Jet.com CEO Marc Lore wanted five years.
Five years for his online retailing startup to reach 15 million customers and $20 billion in revenue—what Lore defined as “scale.” Five years for Jet to establish itself as a legitimate competitor to Amazon.
“There’s an opportunity here to create a multi-hundred-billion-dollar business,” Lore told CNBC when the company launched in July 2015. “There is plenty of upside once you get to $20 billion.”
As of today, it looks like Jet’s years spent scaling its business may barely surpass one. The company is reportedly in talks to sell to Walmart for as much as $3 billion, a deal that would be latest in a series of shakeups for e-commerce startups.
Were Walmart to acquire Jet, it would mark a quick and disappointing end for a startup that shot to a $1 billion valuation and attracted a great deal of hype for going after an online juggernaut. But that outcome should hardly be surprising. Jet has spent the past year trying to beat Amazon at the game of low pricing, which is a game Amazon no longer even bothers to play.
To deliver its customers the lowest prices, Jet essentially helps its merchants bid in real time for those users’ business. (Unlike Amazon, which has built out a network of warehouses, the vast majority of Jet’s merchandise is sold by retailers who handle shipping and logistics themselves.) For example, a seller might drop the price of an item by $5 if the customer agrees to waive their right to a return. Jet takes a commission of 8% to 16% from merchants on most sales.
To consumers, Jet markets this as “smart cart” technology and uses it to recommend items that can be added to any given order to get the lowest total price based on factors such as shipping and packaging costs, proximity between merchants, and special deals a seller might be offering. The system can feel a little counterintuitive, but Jet believes that once customers get the hang of it, the savings they reap will make them loyal converts and bigger spenders.
Whether this is actually the case is another matter. Slice Intelligence, a research firm that tracks e-commerce companies, found that only 30% of Jet’s sales came from repeat shoppers as of February. Jet’s average customer also purchased only 1.5 times, lower than the comparable rates for Target.com (2.2) and Walmart.com (2.1).
“It is too early to conclude that Jet has a retention problem,” Slice analysts recently wrote, “but going forward, both of these metrics will be key indicators of Jet’s ability to sustain growth.”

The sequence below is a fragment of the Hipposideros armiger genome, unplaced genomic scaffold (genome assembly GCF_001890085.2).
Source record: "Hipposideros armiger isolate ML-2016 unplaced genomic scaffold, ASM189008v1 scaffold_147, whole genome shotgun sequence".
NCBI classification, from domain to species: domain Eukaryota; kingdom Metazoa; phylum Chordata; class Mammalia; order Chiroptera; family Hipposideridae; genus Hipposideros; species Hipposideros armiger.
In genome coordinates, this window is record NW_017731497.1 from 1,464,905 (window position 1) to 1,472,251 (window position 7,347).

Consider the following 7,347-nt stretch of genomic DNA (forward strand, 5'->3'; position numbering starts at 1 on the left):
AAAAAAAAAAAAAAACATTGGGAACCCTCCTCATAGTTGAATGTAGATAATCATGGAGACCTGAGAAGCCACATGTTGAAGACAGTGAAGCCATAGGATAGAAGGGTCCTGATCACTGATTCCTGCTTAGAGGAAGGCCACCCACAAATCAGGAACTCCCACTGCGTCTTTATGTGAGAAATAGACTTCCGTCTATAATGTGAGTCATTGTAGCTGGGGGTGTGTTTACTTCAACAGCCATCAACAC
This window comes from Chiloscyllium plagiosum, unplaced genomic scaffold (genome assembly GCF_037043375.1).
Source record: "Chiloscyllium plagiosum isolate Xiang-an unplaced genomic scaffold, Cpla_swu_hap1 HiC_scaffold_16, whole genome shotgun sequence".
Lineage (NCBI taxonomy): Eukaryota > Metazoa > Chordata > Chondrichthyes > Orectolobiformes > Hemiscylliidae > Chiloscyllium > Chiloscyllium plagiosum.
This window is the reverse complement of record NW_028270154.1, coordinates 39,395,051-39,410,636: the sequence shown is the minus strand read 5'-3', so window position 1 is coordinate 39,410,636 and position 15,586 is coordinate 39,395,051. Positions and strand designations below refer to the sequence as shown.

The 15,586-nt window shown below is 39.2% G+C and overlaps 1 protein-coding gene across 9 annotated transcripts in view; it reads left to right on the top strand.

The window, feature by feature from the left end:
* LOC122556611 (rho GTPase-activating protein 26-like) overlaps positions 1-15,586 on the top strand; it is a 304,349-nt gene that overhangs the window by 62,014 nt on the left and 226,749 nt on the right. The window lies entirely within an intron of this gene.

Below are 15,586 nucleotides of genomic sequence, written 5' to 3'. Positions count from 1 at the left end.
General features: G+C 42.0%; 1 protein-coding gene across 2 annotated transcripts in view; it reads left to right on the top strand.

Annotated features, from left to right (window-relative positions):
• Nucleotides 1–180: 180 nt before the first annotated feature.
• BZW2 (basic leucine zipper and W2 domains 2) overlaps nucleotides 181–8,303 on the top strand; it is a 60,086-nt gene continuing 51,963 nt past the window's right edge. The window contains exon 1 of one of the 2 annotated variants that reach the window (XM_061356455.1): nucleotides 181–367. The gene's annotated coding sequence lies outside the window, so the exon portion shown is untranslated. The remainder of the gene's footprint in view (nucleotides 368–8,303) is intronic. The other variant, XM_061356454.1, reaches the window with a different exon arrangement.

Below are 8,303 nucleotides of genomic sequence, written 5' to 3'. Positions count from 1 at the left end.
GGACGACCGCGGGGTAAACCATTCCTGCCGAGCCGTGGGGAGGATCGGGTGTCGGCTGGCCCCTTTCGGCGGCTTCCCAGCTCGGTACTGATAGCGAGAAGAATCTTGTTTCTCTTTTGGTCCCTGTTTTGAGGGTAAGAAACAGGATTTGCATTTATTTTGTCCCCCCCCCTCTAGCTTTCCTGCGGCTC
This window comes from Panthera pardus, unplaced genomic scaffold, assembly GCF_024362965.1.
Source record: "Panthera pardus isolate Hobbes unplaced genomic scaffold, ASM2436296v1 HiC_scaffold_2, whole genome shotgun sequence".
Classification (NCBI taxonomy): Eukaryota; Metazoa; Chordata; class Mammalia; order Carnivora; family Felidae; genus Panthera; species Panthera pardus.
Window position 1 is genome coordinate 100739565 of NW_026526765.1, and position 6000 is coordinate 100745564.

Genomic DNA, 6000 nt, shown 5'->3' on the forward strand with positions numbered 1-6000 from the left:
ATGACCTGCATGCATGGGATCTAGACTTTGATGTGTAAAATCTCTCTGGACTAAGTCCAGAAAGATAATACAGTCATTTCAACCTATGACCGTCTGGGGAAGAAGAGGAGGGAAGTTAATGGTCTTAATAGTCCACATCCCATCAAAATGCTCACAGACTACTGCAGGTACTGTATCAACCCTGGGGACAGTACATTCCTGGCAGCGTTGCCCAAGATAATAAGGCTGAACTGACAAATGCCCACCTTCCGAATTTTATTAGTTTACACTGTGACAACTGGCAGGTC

Amazon also once competed primarily on price, but that long since ceased to be its main method of attracting and retaining customers. The Amazon of today does that with Prime, its stunningly successful $99-a-year membership program. In the US, an estimated 63 million people subscribe to Amazon Prime, equal to half of all US Amazon customers.
Amazon might lure these members in with perks that have nothing to do with online shopping—streaming music, streaming video, free photo storage. But regardless of why they join, the people who subscribe to Prime become Amazon’s most valuable customers. They spend twice what other Amazon shoppers do each year, and renew their memberships at incredibly high rates. Amazon has banked on customers valuing frictionless purchases over unbeatably low prices—and the popularity of Prime indicates that the bet is paying off.
Jet has grown quickly since last summer, with July sales up 170% from August 2015, according to Slice Intelligence. For May, Jet said it did $85 million in monthly sales, bringing its annual run-rate to $1 billion. On a recent visit to Jet’s headquarters in New Jersey, a sign in the company’s lobby flashed key metrics: $93 for the average order, $288,742 spent on Jet.com that morning. Employees crammed around communal desks and into conference rooms with superhero-inspired names like “Avengers’ Mansion.” There was a lot of purple.
Jet has hit psychological milestones and looks the part of a flashy startup, but its business has yet to truly impress. With $1 billion in annual gross merchandise sales, Jet represents less than 1% of the total market for e-commerce in the US, according to Euromonitor. Amazon, by far the market leader, has 31%. Walmart has 3%.
Given another four years, perhaps Jet would gain more stature as an e-commerce mainstay, and capture a more significant share of an undoubtedly vast market. But in competing with Amazon, its approach has been misguided. Jet placed all its bets on low prices. Amazon moved on from that years ago.